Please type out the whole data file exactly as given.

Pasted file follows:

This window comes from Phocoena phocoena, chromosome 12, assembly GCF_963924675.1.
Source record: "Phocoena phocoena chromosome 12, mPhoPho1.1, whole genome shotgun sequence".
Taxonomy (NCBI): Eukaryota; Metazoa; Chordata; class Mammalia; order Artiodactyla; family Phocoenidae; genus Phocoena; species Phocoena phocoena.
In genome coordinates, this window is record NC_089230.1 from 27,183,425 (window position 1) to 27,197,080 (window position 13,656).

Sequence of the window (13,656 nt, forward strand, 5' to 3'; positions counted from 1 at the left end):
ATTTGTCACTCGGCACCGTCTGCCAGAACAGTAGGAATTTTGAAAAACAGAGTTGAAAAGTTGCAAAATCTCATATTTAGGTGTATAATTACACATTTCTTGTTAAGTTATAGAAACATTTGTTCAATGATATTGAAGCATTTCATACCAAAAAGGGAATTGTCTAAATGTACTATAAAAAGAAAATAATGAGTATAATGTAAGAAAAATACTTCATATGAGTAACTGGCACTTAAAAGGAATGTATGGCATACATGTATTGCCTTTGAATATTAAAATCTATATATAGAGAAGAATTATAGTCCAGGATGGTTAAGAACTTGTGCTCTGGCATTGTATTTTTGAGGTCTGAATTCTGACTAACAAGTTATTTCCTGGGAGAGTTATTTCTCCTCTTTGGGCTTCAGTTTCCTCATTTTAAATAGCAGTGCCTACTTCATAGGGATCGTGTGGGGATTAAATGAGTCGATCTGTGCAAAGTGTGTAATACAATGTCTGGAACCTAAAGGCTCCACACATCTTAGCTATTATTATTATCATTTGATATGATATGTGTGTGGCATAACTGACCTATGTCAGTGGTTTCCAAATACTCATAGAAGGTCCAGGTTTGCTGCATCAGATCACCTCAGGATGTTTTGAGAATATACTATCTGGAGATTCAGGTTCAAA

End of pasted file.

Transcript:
This window comes from Phocoena phocoena, chromosome 12, assembly GCF_963924675.1.
Source record: "Phocoena phocoena chromosome 12, mPhoPho1.1, whole genome shotgun sequence".
Taxonomy (NCBI): Eukaryota; Metazoa; Chordata; class Mammalia; order Artiodactyla; family Phocoenidae; genus Phocoena; species Phocoena phocoena.
In genome coordinates, this window is record NC_089230.1 from 27,183,425 (window position 1) to 27,197,080 (window position 13,656).

Sequence of the window (13,656 nt, forward strand, 5' to 3'; positions counted from 1 at the left end):
ATTTGTCACTCGGCACCGTCTGCCAGAACAGTAGGAATTTTGAAAAACAGAGTTGAAAAGTTGCAAAATCTCATATTTAGGTGTATAATTACACATTTCTTGTTAAGTTATAGAAACATTTGTTCAATGATATTGAAGCATTTCATACCAAAAAGGGAATTGTCTAAATGTACTATAAAAAGAAAATAATGAGTATAATGTAAGAAAAATACTTCATATGAGTAACTGGCACTTAAAAGGAATGTATGGCATACATGTATTGCCTTTGAATATTAAAATCTATATATAGAGAAGAATTATAGTCCAGGATGGTTAAGAACTTGTGCTCTGGCATTGTATTTTTGAGGTCTGAATTCTGACTAACAAGTTATTTCCTGGGAGAGTTATTTCTCCTCTTTGGGCTTCAGTTTCCTCATTTTAAATAGCAGTGCCTACTTCATAGGGATCGTGTGGGGATTAAATGAGTCGATCTGTGCAAAGTGTGTAATACAATGTCTGGAACCTAAAGGCTCCACACATCTTAGCTATTATTATTATCATTTGATATGATATGTGTGTGGCATAACTGACCTATGTCAGTGGTTTCCAAATACTCATAGAAGGTCCAGGTTTGCTGCATCAGATCACCTCAGGATGTTTTGAGAATATACTATCTGGAGATTCAGGTTCAAA